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The Scar — Synopsis
Azami Kurotani is a girl who attends Kurouzu high school with her friend, Kirie. You will remember Kirie from the opening chapters of The Spiral Obsession.
Azami has a very strange power over the boys in the school — they all seem to fall in love with her. She even has the reputation for making these boys fall for her before dropping them like dead weights. Does this sound like another Junji Ito character we all know and love? Yes — she reminded me of Tomie.
However, whereas Tomie’s power came from something dark within her, Azami’s seems to originate from the crescent-moon-shaped scar on her forehead. Of course, kids being kids, there are all sorts of rumours going around about Azami and her strange power, but the truth may just end up being the most terrifying thing imaginable.
After meeting Kirie’s boyfriend Shuichi, (remember that he goes to a school out of town?), Azami becomes obsessed with him. This is down to the fact that Shuichi is instantly repulsed by her and, more specifically, the scar on her forehead. Only by the time she has met him, that scar is no longer moon-shaped, it has begun circling in on itself to reveal a very recognisable and terrifying shape.
Azami can’t believe that Shuichi hasn’t fallen in love with her, and she wont let it go either. It isn’t until the story’s closing pages that her obsession takes her over completely…
The girl that was a spiral
The first two chapters of Uzumaki dealt with the spirals around the people that were haunted by them — even the spirals within their bodies. But this is the first time that a spiral has begun to actually take over a person, as it seems to be with Azami. But what is so special about her? And why did the spiral seem to choose her?
What is left unanswered is perhaps most interesting here. Only after her accident as a young girl did the boys start noticing her — after she obtained that scar. But she had presumably lived with that scar for many years since — it was only when she’d met Shuichi, and he had noticed that scar, that it started to become a full spiral. Maybe the spiral was lying dormant inside her all of this time, waiting for Shuichi to meet her? Or maybe it had always been growing from a slight cut, to a moon shape and continuing on into the spiral? Perhaps the timing with meeting Shuichi was just bad luck for him.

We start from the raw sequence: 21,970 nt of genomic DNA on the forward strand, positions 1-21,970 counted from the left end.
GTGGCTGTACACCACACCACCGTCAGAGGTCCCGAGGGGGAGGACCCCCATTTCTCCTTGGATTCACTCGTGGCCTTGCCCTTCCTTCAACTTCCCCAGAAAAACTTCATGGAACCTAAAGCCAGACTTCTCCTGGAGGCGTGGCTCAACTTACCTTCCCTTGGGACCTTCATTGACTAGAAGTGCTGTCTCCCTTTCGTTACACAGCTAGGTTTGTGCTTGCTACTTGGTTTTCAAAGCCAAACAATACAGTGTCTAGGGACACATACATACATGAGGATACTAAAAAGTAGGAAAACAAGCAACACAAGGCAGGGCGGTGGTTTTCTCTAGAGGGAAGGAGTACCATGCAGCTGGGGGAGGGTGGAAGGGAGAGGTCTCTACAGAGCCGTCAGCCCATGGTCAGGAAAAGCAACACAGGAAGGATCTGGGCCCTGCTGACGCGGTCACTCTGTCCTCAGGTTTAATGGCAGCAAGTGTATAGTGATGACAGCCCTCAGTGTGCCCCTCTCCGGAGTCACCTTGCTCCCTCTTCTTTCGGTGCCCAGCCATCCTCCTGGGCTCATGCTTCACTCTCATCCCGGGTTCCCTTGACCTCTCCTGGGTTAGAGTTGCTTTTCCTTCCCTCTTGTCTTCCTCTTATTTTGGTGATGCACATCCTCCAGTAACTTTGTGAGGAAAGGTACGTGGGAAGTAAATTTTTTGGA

Ito’s closing panels in The Scar are images I will never forget too. Although not particularly gruesome in how they are depicted, they do demonstrate the great imagination of my favourite horror Mangaka. I can imagine ways that he could have added a lot more gore into those scenes. But I feel it was nice to focus on the strangeness of the devouring spiral, rather than showing loads of blood and flesh along with it.
I think I enjoy Junji Ito’s stories of obsession the most over his other types. Uzumaki is itself a story of obsession, but I really enjoyed this particular obsession between the boys and Azami; and then between Azami and Shuichi.
There were many times I was reminded of Tomie and the memories of her attitudes towards those that desired her. Tomie has a power over men and was never afraid to use that power to get exactly what she wanted — she was pretty much evil through and through. And it was a nice touch of Ito’s to include a character like her within Uzumaki — whether that was the intention or not.
However, with Azami, I got the impression that she wasn’t an evil person. I felt that she was just another victim of the spirals that are haunting Kurouzu-cho. And interestingly, the catalyst for her extreme ending seems to me to be her meeting with Shuichi.
This is now three central people to become cursed by the spiral that have a connection to Shuichi. His Father; his Mother; and now Azami. Maybe he has a connection to the spiral that we are yet to discover?
The Scar is probably one of my favourite chapters from the Uzumaki series. Although I don’t remember reading a bad chapter (I have read it once before a couple of years ago) this is one that always sticks in my mind. Along with the Jack In The Box chapter. (More on that one in the coming posts).
This one is pretty light on the gore too. There are no scissors in ears or the cutting off of one’s own fingerprints in this chapter. Junji Ito always has a good sense of what is needed within a given story. What I mean by that is, there is never gore for gore’s sake. He isn’t trying to include more and more shocking or violent events with each new chapter. He seems happy to only include those images that will serve his story. And I’m very happy with that.
Don’t get me wrong, I don’t believe we have seen the most violent after-effects of the spirals just yet. But I also believe that along the way we will have these relatively softer chapters that will let us catch our breath a little. If you can consider being devoured by a spiral soft. 🙂